It’s always good to get out and test your equipment, and last week I had chance to try out mine in one of the most beautiful parts of the UK, Snowdonia.
The original plan was for a group of us to first climb Mount Snowdon via the Rhyd Ddu path (click here for an animated walk through) returning down the same route, then to find somewhere to wild camp preferably after trekking up through Beddgelert Forest to Moel Hebogg. We had a few drop out so in the end it was just two of us!
On the day
Having checked the Snowdonia weather via the Met Office and after an early start to get to Snowdonia, we set off up the Rhyd Ddu path.
The weather was bright, a bit cloudy to slightly overcast, with a forecast chance of rain in the afternoon, the recommendation was for winter clothing towards the top of the mountain.
With the return trip planned back down the Rhyd Ddu path we only needed day packs for the first leg of the journey.
Some basic items taken (some shared between two people):
- Walking poles
- 2 lt water
- Snack food
- kettle, stove, tea, milk, sugar
- Lighter / flint / steel
- Bivvy bag (emergency shelter)
- glow sticks (emergency use)
- Waterproof jacket, trousers, gloves, hat
- Worn clothing, Long Johns, Walking trousers, T-shirt base layer, Thermal warm long sleeve intermediate layer, Wind proof jacket, bandanna.
- Map & Compass
- Ham Radio, Mobile Phone, Knife
The views are spectacular as you rise up the mountain, below the many lakes / reservoirs can be seen like mirrors inserted into the land.
Cloud formation at around 600 metres soon blocked out any sun and warmth as the temperature stared to lower and the winds increasing. Still relatively dry we pushed on through the cloud.
With the incline becoming more steep and the air thinning my (lack of) fitness was starting to show, however with several short stops it was long before we started to see our first signs of snow as we climbed the last 200m to the summit.
Arriving at the summit for a well-earned cup of tea brewed on a camp stove, so truly British!
The decent was somewhat easier and quicker and it was no time before we were back at the start of the path and with perfect timing as the rain came. This was an ideal opportunity to dive into the village pub for a pint and a bite to eat to reflect on the day and decide on a wild camp pitch location.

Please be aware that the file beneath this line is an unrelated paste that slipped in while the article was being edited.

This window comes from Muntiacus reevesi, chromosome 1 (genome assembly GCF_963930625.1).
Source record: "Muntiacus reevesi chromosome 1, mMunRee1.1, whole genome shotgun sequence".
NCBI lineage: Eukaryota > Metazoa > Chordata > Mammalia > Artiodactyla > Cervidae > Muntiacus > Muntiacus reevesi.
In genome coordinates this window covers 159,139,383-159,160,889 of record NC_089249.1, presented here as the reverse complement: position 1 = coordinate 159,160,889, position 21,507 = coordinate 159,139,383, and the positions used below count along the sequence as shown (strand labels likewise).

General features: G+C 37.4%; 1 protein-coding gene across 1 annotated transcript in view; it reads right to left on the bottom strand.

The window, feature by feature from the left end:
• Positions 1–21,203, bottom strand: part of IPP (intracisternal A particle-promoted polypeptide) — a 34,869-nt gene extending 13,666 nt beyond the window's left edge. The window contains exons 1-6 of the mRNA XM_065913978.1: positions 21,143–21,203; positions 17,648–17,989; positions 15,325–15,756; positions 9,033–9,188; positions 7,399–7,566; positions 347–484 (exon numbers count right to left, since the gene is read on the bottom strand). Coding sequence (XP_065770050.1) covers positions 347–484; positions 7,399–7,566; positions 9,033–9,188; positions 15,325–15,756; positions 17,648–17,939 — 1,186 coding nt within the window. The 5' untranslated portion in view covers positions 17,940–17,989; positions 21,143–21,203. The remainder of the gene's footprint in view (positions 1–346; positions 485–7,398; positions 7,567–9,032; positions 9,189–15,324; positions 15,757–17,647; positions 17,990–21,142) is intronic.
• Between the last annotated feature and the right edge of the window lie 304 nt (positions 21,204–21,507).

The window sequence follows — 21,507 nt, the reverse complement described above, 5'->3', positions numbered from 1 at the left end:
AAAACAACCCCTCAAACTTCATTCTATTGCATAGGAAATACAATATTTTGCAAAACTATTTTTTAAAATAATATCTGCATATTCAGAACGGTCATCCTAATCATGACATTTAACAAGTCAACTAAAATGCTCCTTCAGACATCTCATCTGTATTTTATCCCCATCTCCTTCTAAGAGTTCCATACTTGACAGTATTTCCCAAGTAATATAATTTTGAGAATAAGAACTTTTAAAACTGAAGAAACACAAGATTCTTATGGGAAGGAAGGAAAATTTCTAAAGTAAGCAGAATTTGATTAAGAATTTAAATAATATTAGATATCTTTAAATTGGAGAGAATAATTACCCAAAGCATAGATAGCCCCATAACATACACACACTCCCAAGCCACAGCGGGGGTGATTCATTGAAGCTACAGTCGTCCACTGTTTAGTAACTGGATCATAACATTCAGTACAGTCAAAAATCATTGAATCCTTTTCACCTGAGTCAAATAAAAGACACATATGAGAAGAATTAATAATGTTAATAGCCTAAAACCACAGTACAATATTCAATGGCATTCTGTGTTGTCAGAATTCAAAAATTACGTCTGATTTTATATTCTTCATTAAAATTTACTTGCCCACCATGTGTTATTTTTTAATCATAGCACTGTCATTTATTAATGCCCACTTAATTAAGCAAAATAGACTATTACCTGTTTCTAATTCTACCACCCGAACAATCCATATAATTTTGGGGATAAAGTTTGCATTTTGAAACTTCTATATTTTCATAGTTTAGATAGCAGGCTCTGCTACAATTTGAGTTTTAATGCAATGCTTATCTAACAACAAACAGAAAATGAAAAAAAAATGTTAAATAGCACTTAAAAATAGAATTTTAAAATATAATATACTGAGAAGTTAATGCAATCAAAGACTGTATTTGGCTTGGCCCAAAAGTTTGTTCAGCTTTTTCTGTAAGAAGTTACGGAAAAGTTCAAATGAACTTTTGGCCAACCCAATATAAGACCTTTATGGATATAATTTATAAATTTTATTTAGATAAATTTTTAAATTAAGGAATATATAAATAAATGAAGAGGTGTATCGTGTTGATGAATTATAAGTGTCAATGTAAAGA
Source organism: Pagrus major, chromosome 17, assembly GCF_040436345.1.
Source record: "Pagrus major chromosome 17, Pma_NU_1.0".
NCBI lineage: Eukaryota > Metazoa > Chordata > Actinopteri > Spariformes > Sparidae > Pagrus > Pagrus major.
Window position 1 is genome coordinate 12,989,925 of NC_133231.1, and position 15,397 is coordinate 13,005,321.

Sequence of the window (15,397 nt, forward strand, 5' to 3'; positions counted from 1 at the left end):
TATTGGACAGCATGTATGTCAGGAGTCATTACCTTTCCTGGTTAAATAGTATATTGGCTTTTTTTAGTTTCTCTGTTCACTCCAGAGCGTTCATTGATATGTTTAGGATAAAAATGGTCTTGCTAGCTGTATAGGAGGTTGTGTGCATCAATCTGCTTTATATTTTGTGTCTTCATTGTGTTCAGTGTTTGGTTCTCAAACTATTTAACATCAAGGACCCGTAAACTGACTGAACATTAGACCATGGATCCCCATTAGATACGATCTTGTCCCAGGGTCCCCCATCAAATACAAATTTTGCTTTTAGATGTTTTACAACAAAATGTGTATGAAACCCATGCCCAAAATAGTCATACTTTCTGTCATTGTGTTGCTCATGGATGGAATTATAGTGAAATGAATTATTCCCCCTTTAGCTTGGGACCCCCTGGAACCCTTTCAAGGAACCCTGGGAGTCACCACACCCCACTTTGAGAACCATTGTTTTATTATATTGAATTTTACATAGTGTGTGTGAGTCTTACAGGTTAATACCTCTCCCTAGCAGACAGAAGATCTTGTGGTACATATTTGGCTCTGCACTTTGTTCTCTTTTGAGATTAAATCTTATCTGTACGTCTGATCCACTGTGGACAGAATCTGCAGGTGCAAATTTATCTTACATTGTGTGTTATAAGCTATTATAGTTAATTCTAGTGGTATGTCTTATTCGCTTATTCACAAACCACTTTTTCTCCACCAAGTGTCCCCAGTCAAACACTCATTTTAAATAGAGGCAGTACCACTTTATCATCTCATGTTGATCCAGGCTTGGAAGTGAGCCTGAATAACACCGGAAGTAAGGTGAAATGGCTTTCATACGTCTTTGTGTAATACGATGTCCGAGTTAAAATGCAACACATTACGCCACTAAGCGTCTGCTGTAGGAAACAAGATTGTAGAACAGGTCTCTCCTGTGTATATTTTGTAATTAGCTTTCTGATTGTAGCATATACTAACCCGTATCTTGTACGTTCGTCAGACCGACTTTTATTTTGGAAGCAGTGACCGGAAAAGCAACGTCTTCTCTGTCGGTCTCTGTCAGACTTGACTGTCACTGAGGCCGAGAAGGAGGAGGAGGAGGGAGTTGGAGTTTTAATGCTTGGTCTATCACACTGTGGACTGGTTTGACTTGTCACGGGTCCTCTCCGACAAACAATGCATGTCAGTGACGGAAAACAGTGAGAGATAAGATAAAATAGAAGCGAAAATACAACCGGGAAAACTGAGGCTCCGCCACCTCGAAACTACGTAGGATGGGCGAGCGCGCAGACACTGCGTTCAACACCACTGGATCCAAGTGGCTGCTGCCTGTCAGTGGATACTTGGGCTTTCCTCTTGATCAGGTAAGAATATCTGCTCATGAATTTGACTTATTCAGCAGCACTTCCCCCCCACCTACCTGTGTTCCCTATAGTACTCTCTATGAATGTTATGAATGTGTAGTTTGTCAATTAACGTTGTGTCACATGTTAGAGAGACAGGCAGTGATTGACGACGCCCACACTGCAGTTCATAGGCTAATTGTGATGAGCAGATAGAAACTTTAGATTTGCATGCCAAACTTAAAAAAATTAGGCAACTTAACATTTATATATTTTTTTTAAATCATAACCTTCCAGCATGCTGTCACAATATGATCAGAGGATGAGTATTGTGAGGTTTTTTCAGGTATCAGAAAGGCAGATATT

With the down turn in the weather and forecast of minus temperatures at above 500 meters, we decided to find a pitch site at a lower level. We had spotted a small lake/reservoir about 1/2 mile from the Rhyd Ddu start point as we descended Snowdon so we set out to find it and to see if it was suitable.
Spotting a small patch of green on the far side of the lake next to a ruin of an old farmer cottage we pitched our tents before the worst of the rain fall and loss of light.
Time for a quick Hot Chocolate brew before the light disappeared and the heavens opened up so it was time to turn in.
The storms overnight really did give the tents some battering and were a great test. As dawn started to break, the clouds cleared and the winds died down, opening the flap door
of the tent and looking out across the lake was worth everything.
It was possible to use the stove just within the outer tent sheet should it have been raining, lighting the stove was initially an issue as the lighter broke! “Two is one, one is none” sprung to mind as I routed around for my spare lighter!
With a bright morning sun to dry out the tents gave us time to snap a few images of the beautiful surroundings and to get breakfast on.
Theres nothing like a camp meal and steaks planned for the night before made a great breakfast meal!
With everything packed away, the rule ‘leave no trace’ applied, it was time to leave this tranquil place and head home.
Next time, I’ll be concluding with a summary of my evaluations of the equipment taken.